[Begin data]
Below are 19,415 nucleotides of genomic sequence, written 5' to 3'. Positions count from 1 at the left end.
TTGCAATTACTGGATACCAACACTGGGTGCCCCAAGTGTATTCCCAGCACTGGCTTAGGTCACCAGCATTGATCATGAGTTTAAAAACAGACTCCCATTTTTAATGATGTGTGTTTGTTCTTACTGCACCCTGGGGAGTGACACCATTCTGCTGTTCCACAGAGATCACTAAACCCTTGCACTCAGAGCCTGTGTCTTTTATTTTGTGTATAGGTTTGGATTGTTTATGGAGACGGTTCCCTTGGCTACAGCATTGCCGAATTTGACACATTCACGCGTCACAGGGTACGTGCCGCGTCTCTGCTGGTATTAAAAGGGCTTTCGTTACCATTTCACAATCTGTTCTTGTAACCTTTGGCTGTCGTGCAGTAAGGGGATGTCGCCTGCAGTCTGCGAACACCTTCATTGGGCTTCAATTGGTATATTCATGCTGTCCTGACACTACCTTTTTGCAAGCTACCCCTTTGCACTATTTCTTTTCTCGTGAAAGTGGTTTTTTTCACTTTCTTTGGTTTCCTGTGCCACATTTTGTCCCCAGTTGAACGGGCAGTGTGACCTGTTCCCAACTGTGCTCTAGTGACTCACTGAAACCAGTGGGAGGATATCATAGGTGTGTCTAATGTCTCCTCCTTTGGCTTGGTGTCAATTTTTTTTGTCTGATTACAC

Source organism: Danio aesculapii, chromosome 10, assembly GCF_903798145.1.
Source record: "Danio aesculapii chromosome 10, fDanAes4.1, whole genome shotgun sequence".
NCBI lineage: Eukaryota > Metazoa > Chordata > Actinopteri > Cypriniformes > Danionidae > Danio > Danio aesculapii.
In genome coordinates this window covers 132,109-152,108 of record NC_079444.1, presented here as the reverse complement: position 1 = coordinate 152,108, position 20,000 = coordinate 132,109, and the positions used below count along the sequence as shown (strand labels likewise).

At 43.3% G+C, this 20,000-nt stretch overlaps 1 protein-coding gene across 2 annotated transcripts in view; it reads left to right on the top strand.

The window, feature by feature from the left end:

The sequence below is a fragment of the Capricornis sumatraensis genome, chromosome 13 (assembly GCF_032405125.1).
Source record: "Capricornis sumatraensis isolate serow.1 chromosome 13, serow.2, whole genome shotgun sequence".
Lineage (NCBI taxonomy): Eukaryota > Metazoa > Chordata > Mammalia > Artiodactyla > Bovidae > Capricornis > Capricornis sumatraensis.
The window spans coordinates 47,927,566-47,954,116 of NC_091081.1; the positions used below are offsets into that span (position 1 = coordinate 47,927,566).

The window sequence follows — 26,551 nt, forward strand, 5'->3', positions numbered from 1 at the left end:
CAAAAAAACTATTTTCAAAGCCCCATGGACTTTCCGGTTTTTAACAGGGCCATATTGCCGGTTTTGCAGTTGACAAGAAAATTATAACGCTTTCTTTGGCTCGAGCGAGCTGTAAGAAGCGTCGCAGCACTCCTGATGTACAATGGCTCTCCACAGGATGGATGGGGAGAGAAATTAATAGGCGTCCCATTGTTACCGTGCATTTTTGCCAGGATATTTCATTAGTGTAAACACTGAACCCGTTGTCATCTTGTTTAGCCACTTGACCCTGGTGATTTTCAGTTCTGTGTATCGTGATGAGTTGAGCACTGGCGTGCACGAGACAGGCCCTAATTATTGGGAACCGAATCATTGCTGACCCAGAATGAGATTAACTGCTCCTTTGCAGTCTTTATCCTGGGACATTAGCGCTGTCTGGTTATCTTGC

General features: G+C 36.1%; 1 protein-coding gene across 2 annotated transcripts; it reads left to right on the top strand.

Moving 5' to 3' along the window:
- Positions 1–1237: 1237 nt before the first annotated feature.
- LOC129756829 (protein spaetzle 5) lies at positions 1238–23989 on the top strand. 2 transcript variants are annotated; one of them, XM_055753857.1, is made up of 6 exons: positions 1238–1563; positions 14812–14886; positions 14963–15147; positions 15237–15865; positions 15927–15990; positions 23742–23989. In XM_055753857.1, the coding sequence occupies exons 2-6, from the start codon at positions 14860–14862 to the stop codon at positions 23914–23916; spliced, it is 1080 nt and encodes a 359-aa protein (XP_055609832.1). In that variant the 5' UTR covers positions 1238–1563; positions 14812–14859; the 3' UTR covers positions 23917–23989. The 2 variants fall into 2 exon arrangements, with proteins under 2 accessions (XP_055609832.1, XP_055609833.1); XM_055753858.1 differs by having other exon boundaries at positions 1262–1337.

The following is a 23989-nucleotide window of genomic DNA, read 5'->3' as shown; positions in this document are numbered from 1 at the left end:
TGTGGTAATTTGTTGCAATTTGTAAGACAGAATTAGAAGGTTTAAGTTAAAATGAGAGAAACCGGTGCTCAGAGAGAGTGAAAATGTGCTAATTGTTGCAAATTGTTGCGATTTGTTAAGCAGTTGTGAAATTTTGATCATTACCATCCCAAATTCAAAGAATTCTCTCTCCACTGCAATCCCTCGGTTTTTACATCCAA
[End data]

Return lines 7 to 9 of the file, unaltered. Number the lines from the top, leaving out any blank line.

At 43.3% G+C, this 20,000-nt stretch overlaps 1 protein-coding gene across 2 annotated transcripts in view; it reads left to right on the top strand.

The window, feature by feature from the left end:

The sequence below is a fragment of the Capricornis sumatraensis genome, chromosome 13 (assembly GCF_032405125.1).